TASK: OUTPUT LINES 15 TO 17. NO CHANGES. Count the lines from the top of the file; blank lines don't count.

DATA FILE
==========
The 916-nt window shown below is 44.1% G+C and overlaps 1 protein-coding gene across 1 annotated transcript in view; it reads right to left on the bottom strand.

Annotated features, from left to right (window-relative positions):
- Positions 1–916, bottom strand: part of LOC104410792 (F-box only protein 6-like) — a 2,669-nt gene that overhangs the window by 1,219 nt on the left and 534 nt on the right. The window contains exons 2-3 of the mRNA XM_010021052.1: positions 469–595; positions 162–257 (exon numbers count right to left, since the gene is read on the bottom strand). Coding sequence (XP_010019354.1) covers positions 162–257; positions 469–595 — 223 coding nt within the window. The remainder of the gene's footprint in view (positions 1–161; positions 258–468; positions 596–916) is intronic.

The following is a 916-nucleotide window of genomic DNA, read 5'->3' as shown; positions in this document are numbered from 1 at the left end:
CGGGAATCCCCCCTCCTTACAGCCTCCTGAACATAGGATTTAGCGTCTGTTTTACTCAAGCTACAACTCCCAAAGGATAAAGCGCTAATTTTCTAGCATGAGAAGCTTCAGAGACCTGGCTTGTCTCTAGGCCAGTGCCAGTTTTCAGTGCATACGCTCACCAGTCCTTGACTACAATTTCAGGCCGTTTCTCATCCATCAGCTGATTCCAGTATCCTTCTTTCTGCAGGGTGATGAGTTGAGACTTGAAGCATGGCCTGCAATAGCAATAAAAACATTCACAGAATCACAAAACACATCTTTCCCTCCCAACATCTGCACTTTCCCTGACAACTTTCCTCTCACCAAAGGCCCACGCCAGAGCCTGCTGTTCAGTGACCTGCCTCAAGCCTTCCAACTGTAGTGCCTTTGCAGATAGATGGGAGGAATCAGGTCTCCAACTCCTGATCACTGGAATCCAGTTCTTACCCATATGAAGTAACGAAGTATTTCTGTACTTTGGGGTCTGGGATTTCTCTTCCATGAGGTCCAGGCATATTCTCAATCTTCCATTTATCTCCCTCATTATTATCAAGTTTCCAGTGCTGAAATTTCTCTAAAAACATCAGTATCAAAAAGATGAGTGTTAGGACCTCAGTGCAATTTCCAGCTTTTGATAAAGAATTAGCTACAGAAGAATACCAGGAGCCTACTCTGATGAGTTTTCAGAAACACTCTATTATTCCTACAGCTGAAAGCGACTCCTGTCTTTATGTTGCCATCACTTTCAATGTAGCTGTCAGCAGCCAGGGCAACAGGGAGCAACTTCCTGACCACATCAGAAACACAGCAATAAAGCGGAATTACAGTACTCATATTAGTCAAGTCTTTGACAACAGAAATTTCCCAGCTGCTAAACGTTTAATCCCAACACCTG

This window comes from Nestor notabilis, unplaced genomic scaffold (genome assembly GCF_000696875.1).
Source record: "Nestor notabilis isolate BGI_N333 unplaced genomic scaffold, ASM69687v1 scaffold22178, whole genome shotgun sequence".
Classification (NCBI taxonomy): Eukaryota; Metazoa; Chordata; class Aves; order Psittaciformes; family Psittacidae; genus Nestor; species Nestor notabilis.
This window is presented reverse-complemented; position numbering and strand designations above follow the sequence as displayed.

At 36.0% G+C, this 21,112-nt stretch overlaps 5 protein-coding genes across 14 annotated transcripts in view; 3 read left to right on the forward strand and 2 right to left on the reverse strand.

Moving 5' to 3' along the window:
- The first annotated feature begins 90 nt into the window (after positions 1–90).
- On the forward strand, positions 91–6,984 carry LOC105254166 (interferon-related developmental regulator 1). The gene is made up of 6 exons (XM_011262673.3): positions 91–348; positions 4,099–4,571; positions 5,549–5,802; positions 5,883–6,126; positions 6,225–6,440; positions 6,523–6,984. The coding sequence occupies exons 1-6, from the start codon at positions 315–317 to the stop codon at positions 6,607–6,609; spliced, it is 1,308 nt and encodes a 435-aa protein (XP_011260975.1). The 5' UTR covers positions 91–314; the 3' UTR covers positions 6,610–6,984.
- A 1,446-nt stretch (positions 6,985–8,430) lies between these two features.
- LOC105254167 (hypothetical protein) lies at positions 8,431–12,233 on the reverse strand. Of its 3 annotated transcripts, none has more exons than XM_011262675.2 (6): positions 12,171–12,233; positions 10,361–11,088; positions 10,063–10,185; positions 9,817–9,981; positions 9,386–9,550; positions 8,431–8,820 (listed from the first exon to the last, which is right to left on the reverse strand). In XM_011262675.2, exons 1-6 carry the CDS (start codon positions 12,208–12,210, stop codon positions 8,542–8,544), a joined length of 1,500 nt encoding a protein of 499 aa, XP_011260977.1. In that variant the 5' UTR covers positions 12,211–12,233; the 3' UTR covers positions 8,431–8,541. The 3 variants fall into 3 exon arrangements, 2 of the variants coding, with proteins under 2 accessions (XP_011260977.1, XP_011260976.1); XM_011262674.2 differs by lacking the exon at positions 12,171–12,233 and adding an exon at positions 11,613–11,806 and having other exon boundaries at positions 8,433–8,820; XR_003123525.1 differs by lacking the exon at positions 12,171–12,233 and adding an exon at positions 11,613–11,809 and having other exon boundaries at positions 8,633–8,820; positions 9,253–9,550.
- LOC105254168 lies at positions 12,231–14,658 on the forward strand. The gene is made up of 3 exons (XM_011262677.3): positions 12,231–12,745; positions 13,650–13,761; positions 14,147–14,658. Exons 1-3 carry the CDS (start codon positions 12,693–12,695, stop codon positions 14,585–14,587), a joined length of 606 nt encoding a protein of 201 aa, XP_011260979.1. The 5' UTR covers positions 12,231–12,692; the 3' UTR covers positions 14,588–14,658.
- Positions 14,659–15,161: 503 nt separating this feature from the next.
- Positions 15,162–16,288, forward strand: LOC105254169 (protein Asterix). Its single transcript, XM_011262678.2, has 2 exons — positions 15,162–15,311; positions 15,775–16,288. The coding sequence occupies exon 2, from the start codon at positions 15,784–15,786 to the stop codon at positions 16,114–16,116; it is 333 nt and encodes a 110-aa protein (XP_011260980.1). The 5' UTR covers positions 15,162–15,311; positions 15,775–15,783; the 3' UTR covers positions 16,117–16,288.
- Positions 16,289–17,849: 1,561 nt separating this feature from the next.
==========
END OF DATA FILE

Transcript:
- LOC105254167 (hypothetical protein) lies at positions 8,431–12,233 on the reverse strand. Of its 3 annotated transcripts, none has more exons than XM_011262675.2 (6): positions 12,171–12,233; positions 10,361–11,088; positions 10,063–10,185; positions 9,817–9,981; positions 9,386–9,550; positions 8,431–8,820 (listed from the first exon to the last, which is right to left on the reverse strand). In XM_011262675.2, exons 1-6 carry the CDS (start codon positions 12,208–12,210, stop codon positions 8,542–8,544), a joined length of 1,500 nt encoding a protein of 499 aa, XP_011260977.1. In that variant the 5' UTR covers positions 12,211–12,233; the 3' UTR covers positions 8,431–8,541. The 3 variants fall into 3 exon arrangements, 2 of the variants coding, with proteins under 2 accessions (XP_011260977.1, XP_011260976.1); XM_011262674.2 differs by lacking the exon at positions 12,171–12,233 and adding an exon at positions 11,613–11,806 and having other exon boundaries at positions 8,433–8,820; XR_003123525.1 differs by lacking the exon at positions 12,171–12,233 and adding an exon at positions 11,613–11,809 and having other exon boundaries at positions 8,633–8,820; positions 9,253–9,550.
- LOC105254168 lies at positions 12,231–14,658 on the forward strand. The gene is made up of 3 exons (XM_011262677.3): positions 12,231–12,745; positions 13,650–13,761; positions 14,147–14,658. Exons 1-3 carry the CDS (start codon positions 12,693–12,695, stop codon positions 14,585–14,587), a joined length of 606 nt encoding a protein of 201 aa, XP_011260979.1. The 5' UTR covers positions 12,231–12,692; the 3' UTR covers positions 14,588–14,658.
- Positions 14,659–15,161: 503 nt separating this feature from the next.